US Election special: Introducing President Trump
Republican presidential nominee Donald Trump has been announced as the President-Elect to take over from President Barack Obama, after he won enough electoral votes to beat Democrat nominee Hillary Clinton.
In addition, the Republicans won enough seats to hold power in both the House and the Senate.
The result was a surprise relative to polling leading up to the event, with both Trump and Clinton seemingly also surprised by the result.
Equity markets didn’t like the surprise result with those markets that were open (namely Australia), falling more than 2% on the day. The US equity futures market was also savaged during the day, but in a big shock, the US equity market actually finished up in overnight trading as markets digested the news.
Why did it happen?
Whilst there are plenty of reasons why the election result panned out as it did, the main reasons can be boiled down as follows:
- A vote against “the establishment” (BREXIT mark II)
- Trump ran a much better and smarter campaign than Clinton did
The USA has always had plenty of social issues. But many of these have reached boiling points following the Global Financial Crisis. President Obama’s two terms did very little to iron out these social issues and that led to many of those who have been “left behind” (the poor and the middle class) to vote against the establishment, against Washington, and for a candidate with no political baggage, “self-made” (from a wealth perspective), and straight-talking (even if most didn’t agree or like what he said).
Whilst, through the media, it appeared as though Trump ran a horrible campaign, he actually ran a campaign that was specifically targeted and fed off those social and class issues. He spent the most time and money on those states and counties that would deliver him the result to win the Electoral College vote (USA’s unique voting system) knowing full well he would find it near impossible to win the popular vote. In saying that, Clinton only won the popular vote by a very skinny margin given the private email scandal and suspicious use of charity funds that embroiled her campaign at the wrong times. Whilst Trump winning Florida rammed home his win, Clinton’s loss in Wisconsin, Michigan, and Pennsylvania cost her the presidency.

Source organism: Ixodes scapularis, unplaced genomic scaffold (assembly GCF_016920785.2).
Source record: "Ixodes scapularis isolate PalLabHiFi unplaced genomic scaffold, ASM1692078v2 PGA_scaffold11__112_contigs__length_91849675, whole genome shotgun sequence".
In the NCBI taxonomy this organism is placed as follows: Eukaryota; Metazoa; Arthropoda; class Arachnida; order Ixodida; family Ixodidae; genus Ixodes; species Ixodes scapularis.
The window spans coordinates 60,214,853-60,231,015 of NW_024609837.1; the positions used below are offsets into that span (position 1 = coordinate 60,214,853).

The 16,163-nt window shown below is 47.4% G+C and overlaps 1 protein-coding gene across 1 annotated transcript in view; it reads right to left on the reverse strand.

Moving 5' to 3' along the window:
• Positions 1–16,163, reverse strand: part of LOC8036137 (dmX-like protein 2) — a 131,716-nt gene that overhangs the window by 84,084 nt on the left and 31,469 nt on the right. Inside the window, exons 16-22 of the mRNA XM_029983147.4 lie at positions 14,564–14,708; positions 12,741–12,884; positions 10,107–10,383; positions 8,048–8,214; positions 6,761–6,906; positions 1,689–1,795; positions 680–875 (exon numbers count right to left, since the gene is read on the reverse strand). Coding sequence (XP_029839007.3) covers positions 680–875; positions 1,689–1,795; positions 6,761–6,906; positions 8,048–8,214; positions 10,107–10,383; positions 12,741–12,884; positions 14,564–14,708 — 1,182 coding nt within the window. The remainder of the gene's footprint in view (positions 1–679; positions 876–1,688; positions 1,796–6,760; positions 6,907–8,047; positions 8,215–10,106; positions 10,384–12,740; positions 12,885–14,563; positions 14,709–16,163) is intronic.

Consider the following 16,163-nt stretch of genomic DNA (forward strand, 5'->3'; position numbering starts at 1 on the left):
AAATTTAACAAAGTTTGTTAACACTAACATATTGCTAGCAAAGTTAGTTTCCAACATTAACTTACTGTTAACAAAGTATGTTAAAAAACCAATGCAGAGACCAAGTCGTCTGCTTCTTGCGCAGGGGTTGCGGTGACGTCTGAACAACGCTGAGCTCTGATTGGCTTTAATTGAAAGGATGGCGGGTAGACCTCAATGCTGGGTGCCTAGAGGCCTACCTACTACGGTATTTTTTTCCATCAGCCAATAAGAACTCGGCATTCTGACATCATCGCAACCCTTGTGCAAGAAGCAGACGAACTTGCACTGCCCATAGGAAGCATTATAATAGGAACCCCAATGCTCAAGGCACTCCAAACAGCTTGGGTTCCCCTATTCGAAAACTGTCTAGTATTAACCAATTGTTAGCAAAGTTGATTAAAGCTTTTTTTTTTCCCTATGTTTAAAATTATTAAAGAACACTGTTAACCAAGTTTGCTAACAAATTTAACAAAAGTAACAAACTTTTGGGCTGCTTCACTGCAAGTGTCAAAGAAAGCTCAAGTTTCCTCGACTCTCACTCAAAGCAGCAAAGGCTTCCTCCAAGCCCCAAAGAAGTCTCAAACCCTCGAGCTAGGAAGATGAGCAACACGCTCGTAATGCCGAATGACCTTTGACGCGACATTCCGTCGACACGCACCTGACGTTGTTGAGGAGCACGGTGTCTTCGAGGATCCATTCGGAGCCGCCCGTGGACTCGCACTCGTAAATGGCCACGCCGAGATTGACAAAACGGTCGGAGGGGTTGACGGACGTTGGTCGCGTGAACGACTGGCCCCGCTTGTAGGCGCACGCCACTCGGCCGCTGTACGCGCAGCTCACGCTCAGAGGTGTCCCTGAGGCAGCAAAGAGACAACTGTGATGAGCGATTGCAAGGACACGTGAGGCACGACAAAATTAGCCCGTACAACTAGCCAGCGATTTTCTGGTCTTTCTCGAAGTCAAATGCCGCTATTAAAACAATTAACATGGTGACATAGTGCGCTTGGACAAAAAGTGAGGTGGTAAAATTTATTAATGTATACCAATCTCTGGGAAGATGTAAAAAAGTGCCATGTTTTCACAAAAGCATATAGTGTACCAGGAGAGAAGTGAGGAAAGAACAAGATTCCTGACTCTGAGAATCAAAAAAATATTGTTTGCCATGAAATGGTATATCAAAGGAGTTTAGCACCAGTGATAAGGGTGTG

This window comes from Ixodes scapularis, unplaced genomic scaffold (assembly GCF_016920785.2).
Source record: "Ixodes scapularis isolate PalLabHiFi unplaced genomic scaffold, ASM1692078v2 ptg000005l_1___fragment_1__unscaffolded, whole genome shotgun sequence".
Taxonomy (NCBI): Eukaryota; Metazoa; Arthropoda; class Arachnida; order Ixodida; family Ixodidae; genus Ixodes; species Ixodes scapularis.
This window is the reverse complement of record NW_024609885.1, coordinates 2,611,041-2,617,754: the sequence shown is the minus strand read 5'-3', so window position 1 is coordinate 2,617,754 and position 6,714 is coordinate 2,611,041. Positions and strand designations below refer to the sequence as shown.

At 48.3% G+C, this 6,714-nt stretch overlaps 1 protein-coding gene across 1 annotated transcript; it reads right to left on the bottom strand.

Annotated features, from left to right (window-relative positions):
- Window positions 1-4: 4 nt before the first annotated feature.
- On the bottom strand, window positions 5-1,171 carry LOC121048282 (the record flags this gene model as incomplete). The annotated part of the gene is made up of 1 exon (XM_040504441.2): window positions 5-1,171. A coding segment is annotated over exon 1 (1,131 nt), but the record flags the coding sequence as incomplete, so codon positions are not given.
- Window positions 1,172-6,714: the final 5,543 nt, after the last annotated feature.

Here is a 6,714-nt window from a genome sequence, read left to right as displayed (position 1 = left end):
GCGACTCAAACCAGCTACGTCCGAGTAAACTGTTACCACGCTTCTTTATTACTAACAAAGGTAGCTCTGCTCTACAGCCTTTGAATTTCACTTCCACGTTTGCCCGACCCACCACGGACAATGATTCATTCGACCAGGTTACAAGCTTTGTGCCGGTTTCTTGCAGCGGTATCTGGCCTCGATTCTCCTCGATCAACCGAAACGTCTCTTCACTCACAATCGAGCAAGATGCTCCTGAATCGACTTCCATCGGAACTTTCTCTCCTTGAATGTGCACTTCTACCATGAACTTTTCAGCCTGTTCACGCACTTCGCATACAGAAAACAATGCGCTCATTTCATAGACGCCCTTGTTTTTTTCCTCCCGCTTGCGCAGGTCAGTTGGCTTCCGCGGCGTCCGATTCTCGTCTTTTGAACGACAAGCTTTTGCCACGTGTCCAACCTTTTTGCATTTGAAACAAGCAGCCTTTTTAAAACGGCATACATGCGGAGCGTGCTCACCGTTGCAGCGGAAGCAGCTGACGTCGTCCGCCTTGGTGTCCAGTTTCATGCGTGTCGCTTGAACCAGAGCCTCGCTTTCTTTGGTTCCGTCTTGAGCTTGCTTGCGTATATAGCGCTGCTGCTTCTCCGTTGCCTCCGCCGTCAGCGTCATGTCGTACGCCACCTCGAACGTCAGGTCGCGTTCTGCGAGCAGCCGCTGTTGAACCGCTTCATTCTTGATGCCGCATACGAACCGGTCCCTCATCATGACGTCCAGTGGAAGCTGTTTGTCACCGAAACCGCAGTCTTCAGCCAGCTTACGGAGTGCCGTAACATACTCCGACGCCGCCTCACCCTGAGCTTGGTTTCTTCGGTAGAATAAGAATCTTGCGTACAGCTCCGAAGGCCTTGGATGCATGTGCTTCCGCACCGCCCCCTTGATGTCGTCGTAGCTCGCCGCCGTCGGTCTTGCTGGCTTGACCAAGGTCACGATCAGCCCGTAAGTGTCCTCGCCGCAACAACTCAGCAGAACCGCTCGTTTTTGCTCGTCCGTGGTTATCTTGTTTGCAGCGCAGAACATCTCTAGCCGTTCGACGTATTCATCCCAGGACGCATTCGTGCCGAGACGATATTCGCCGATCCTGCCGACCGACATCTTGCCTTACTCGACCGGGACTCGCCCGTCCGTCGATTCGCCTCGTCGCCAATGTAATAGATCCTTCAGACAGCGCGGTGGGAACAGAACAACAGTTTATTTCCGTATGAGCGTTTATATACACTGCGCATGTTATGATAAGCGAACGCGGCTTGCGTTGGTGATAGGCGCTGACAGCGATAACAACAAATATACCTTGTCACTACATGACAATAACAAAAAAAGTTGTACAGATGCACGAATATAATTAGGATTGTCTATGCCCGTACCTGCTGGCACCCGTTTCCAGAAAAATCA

What does it mean?
Given Trump’s rhetoric and behaviour during his campaign, many Americans are fearful and concerned as to what the future holds under his presidency. However, his acceptance speech was graceful, measured, and controlled, in stark contrast to his campaign. This has given some people hope that his behaviour as President will be wildly different to that we’ve become accustomed to through the press.
The potential benefits to the result include:
- Republican’s holding power across both houses and the Whitehouse – means there will be more action than talk, with voters able to hold the Republican’s accountable directly
- Large infrastructure spend, which could boost the US economy and jobs
- Significant tax cuts at both the personal and corporate level
- Reduction in industry regulation (red tape)
The potential negatives include:
- A big increase in government debt given tax cuts and increased spending
- Protectionist policies on trade lead to some sort of trade war
- Immigration and Foreign Policy proposals put America first whilst being very isolationist and potentially hurting relationships with world leaders
How do we see it?
The market reaction to the surprise result was not surprising. However, we did witness parts of the market being oversold, which have recovered today on the back of the rise in the US market overnight. Markets will likely be volatile between now and Trump’s inauguration and first couple of months in power, until they get comfort and clarity as to what exactly Trump will be pushing for and how the Republicans use their power in the houses.
We don’t see any reason for investors to panic or make any rash decisions given the result. A well diversified portfolio is always better than trying to time market entry and exit points. Any increase in volatility will present opportunities for those investors with surplus cash, wanting to put some of those funds to work. For those without surplus cash, volatility can present opportune rebalancing points (ie. taking profits from the winners, and rotating proceeds into underperformers).
As always, please don’t hesitate to contact your adviser if you have any further concerns or queries.
Source: Chris Lioutas: Insight Investment Consultants (10th Nov 2016)